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Evol Appl. 2008 May;1(2):252-70. doi: 10.1111/j.1752-4571.2008.00033.x.

Potential responses to climate change in organisms with complex life histories: evolution and plasticity in Pacific salmon.

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Northwest Fisheries Science Center, NOAA-Fisheries Seattle, WA, USA.
Redpath Museum and Department of Biology, McGill University, Montréal Québec, Canada.
Northwest Fisheries Science Center, NOAA-Fisheries Newport, OR, USA.
School of Aquatic and Fishery Sciences, University of Washington Seattle, WA, USA.
Department of Ecology, Evolution and Behavior, and Minnesota Center for Community Genetics, University of Minnesota St Paul, MN, USA.
Department of Biology, University of Washington Seattle, WA, USA.


Salmon life histories are finely tuned to local environmental conditions, which are intimately linked to climate. We summarize the likely impacts of climate change on the physical environment of salmon in the Pacific Northwest and discuss the potential evolutionary consequences of these changes, with particular reference to Columbia River Basin spring/summer Chinook (Oncorhynchus tshawytscha) and sockeye (Oncorhynchus nerka) salmon. We discuss the possible evolutionary responses in migration and spawning date egg and juvenile growth and development rates, thermal tolerance, and disease resistance. We know little about ocean migration pathways, so cannot confidently suggest the potential changes in this life stage. Climate change might produce conflicting selection pressures in different life stages, which will interact with plastic (i.e. nongenetic) changes in various ways. To clarify these interactions, we present a conceptual model of how changing environmental conditions shift phenotypic optima and, through plastic responses, phenotype distributions, affecting the force of selection. Our predictions are tentative because we lack data on the strength of selection, heritability, and ecological and genetic linkages among many of the traits discussed here. Despite the challenges involved in experimental manipulation of species with complex life histories, such research is essential for full appreciation of the biological effects of climate change.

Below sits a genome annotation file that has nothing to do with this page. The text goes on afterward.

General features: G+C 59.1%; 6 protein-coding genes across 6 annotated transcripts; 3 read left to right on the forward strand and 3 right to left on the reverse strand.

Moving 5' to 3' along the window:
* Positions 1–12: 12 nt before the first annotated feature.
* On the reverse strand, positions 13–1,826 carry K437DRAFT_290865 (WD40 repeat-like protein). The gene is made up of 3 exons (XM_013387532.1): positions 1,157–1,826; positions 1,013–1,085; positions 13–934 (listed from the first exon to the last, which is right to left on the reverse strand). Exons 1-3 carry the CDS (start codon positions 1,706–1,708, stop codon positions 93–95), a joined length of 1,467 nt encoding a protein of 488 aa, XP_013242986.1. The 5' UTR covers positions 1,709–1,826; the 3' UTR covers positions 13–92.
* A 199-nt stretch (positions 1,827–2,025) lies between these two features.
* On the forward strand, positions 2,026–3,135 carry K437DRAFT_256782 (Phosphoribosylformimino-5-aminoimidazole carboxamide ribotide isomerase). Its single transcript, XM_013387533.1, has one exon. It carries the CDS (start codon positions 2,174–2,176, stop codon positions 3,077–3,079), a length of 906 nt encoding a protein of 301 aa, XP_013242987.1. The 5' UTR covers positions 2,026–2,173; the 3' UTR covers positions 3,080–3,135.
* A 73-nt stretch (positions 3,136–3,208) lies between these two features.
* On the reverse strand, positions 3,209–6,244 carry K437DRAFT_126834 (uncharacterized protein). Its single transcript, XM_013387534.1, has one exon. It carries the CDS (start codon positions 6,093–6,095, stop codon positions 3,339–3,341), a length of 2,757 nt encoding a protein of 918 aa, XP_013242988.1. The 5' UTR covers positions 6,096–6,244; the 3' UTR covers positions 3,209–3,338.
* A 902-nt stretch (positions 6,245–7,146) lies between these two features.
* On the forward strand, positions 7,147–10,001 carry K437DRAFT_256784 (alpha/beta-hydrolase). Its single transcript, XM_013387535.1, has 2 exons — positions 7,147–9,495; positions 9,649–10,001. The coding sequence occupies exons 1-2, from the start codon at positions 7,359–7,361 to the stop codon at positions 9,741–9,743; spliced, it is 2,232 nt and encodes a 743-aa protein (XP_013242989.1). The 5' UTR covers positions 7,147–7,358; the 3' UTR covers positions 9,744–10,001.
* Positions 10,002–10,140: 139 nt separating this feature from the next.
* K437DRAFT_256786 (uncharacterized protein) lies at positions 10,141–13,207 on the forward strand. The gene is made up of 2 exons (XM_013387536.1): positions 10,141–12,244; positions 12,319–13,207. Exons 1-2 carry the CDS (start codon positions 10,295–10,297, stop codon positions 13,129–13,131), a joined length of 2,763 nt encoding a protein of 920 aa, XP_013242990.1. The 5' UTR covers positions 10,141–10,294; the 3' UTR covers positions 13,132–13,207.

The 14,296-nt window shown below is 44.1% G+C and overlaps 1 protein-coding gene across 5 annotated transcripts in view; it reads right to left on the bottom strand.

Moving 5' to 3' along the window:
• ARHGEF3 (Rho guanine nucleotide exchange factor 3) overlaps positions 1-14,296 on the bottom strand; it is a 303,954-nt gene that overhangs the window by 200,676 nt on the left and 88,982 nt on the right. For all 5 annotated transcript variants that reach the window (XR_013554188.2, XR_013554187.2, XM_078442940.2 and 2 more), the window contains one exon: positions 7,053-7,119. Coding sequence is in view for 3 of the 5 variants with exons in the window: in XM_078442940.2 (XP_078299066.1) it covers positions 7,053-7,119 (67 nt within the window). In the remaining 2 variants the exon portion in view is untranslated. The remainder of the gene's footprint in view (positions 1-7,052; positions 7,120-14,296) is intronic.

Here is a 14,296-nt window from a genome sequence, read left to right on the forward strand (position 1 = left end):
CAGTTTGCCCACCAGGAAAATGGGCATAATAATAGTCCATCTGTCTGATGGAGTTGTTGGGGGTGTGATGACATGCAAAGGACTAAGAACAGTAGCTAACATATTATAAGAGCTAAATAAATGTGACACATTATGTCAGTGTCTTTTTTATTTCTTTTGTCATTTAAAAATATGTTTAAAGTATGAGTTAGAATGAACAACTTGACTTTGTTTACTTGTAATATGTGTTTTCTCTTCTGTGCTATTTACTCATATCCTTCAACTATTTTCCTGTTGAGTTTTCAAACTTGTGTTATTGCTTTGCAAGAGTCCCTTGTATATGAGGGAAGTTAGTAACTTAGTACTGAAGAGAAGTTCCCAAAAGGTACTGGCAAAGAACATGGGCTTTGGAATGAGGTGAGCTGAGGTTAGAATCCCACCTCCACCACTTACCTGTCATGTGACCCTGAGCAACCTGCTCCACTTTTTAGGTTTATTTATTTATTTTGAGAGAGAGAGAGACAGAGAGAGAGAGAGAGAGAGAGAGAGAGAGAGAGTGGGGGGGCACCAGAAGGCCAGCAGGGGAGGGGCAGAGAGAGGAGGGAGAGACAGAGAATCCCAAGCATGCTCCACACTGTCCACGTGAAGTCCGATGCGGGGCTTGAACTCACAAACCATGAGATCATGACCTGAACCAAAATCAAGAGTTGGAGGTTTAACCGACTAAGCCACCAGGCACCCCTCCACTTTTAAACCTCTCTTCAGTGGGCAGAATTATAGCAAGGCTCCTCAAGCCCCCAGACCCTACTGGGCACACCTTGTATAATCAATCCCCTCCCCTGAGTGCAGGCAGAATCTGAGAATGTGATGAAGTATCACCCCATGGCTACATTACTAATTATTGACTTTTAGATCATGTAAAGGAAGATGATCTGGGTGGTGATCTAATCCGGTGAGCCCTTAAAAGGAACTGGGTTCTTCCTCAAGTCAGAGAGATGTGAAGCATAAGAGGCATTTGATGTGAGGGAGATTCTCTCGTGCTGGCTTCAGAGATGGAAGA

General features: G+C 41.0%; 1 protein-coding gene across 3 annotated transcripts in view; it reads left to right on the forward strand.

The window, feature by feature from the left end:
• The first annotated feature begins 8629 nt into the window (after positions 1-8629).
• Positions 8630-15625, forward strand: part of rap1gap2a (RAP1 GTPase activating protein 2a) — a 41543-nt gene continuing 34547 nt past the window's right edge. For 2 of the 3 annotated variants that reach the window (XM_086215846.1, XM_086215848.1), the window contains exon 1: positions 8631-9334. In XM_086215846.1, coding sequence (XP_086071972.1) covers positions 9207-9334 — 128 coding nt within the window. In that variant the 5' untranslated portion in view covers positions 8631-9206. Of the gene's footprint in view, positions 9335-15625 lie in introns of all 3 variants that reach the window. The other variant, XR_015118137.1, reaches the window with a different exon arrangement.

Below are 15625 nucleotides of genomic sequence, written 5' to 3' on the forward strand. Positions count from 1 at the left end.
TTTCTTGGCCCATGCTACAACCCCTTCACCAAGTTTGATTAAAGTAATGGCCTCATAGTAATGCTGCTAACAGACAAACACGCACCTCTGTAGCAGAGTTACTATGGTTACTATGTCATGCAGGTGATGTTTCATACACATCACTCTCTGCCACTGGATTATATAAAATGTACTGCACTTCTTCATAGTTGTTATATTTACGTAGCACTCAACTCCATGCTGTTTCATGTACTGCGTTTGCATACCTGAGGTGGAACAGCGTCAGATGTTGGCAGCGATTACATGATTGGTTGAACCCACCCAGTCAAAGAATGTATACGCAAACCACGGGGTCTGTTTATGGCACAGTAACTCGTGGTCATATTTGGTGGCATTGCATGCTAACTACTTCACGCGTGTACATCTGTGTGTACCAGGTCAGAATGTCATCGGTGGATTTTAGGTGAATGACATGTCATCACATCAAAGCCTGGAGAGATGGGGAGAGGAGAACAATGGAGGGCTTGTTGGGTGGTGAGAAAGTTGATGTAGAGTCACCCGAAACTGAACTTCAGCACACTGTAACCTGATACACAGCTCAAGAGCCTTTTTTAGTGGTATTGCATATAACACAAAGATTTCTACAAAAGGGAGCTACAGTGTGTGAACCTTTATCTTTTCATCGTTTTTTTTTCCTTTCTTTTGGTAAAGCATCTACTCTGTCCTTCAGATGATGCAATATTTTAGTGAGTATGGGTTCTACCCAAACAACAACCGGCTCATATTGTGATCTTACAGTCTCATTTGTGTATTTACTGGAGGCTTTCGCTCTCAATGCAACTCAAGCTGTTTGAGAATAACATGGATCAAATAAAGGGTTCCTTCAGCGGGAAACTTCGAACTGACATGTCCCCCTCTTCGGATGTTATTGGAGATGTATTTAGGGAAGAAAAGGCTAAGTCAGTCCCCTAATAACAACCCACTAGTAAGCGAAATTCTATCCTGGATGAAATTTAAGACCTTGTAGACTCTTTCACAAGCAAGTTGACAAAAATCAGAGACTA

genetic correlation; global warming; phenological change; smolt timing

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